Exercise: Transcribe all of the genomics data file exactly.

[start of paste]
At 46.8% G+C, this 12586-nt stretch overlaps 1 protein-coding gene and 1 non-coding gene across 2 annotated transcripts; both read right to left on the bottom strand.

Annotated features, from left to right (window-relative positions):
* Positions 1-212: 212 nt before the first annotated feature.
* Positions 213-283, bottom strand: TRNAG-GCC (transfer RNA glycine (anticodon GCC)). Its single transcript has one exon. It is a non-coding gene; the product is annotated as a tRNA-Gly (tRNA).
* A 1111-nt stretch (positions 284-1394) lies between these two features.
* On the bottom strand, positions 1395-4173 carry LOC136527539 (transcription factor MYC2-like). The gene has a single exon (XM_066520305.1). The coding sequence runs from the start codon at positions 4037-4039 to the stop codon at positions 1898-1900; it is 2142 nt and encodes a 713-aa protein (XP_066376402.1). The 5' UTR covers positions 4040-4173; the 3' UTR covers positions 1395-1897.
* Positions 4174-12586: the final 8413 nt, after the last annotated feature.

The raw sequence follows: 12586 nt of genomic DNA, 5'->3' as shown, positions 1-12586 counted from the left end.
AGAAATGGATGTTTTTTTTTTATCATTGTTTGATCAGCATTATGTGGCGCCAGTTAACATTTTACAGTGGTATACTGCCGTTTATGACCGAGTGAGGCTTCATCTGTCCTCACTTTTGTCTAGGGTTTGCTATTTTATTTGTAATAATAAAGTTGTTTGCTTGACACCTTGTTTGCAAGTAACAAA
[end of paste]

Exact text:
At 46.8% G+C, this 12586-nt stretch overlaps 1 protein-coding gene and 1 non-coding gene across 2 annotated transcripts; both read right to left on the bottom strand.

Annotated features, from left to right (window-relative positions):
* Positions 1-212: 212 nt before the first annotated feature.
* Positions 213-283, bottom strand: TRNAG-GCC (transfer RNA glycine (anticodon GCC)). Its single transcript has one exon. It is a non-coding gene; the product is annotated as a tRNA-Gly (tRNA).
* A 1111-nt stretch (positions 284-1394) lies between these two features.
* On the bottom strand, positions 1395-4173 carry LOC136527539 (transcription factor MYC2-like). The gene has a single exon (XM_066520305.1). The coding sequence runs from the start codon at positions 4037-4039 to the stop codon at positions 1898-1900; it is 2142 nt and encodes a 713-aa protein (XP_066376402.1). The 5' UTR covers positions 4040-4173; the 3' UTR covers positions 1395-1897.
* Positions 4174-12586: the final 8413 nt, after the last annotated feature.

The raw sequence follows: 12586 nt of genomic DNA, 5'->3' as shown, positions 1-12586 counted from the left end.
AGAAATGGATGTTTTTTTTTTATCATTGTTTGATCAGCATTATGTGGCGCCAGTTAACATTTTACAGTGGTATACTGCCGTTTATGACCGAGTGAGGCTTCATCTGTCCTCACTTTTGTCTAGGGTTTGCTATTTTATTTGTAATAATAAAGTTGTTTGCTTGACACCTTGTTTGCAAGTAACAAA